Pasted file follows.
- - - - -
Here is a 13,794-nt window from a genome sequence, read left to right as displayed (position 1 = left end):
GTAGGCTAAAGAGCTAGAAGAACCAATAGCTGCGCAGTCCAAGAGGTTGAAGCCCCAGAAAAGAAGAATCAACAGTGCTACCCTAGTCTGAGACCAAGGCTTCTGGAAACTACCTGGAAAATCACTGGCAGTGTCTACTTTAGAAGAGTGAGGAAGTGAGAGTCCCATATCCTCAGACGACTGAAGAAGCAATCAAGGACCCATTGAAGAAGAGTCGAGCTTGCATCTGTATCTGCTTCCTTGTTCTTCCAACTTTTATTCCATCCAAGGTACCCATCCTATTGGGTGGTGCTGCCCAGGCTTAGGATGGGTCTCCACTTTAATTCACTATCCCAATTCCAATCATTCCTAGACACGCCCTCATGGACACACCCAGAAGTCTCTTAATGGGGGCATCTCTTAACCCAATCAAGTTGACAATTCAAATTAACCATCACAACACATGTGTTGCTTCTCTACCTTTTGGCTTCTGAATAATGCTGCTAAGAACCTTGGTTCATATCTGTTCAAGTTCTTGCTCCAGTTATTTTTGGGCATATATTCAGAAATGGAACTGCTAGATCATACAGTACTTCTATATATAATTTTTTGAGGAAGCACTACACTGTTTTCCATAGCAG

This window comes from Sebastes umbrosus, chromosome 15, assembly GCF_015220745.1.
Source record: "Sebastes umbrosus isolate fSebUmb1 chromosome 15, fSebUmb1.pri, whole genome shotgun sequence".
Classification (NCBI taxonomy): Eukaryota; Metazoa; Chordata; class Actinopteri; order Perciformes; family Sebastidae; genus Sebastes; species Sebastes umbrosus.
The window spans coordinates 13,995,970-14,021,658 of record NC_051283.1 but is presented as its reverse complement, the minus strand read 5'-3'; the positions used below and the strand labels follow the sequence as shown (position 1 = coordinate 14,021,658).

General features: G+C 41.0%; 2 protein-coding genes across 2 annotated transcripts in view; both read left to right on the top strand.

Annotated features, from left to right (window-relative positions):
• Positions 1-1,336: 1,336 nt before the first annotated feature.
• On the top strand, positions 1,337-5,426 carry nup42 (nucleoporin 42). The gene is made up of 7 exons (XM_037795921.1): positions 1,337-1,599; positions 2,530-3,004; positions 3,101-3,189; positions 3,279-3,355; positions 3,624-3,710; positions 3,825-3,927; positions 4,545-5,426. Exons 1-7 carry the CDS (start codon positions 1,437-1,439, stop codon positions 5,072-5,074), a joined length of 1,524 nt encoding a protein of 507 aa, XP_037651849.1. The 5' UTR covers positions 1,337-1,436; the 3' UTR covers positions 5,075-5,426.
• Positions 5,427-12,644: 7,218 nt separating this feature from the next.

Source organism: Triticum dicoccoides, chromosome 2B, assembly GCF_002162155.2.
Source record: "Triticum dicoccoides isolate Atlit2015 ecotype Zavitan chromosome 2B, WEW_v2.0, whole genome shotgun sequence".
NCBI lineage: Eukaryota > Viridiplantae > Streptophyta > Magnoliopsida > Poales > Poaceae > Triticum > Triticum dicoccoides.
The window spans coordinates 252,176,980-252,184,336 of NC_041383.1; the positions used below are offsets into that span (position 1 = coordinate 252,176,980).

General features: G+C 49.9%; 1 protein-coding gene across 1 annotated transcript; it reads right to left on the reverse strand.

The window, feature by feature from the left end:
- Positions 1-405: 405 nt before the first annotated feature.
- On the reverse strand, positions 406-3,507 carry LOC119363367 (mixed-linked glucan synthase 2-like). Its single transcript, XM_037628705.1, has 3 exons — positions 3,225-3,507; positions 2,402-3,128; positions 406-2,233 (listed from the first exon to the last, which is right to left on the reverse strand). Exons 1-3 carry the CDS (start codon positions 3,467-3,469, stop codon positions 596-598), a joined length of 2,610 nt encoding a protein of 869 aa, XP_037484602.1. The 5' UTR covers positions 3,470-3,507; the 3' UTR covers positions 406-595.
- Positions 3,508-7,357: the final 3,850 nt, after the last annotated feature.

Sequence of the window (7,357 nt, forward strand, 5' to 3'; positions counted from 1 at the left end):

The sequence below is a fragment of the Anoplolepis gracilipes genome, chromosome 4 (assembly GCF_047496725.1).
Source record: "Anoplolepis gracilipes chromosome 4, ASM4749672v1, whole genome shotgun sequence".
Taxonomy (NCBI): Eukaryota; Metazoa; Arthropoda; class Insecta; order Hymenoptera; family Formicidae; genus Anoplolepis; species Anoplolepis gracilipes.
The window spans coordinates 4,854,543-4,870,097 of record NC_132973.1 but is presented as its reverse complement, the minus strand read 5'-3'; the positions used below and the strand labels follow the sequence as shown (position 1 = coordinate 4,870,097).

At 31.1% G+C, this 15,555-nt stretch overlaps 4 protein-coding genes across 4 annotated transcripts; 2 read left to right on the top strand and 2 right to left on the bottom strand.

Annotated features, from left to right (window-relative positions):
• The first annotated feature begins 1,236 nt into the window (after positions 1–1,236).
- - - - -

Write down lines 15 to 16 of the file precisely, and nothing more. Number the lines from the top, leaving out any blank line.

The window spans coordinates 252,176,980-252,184,336 of NC_041383.1; the positions used below are offsets into that span (position 1 = coordinate 252,176,980).

General features: G+C 49.9%; 1 protein-coding gene across 1 annotated transcript; it reads right to left on the reverse strand.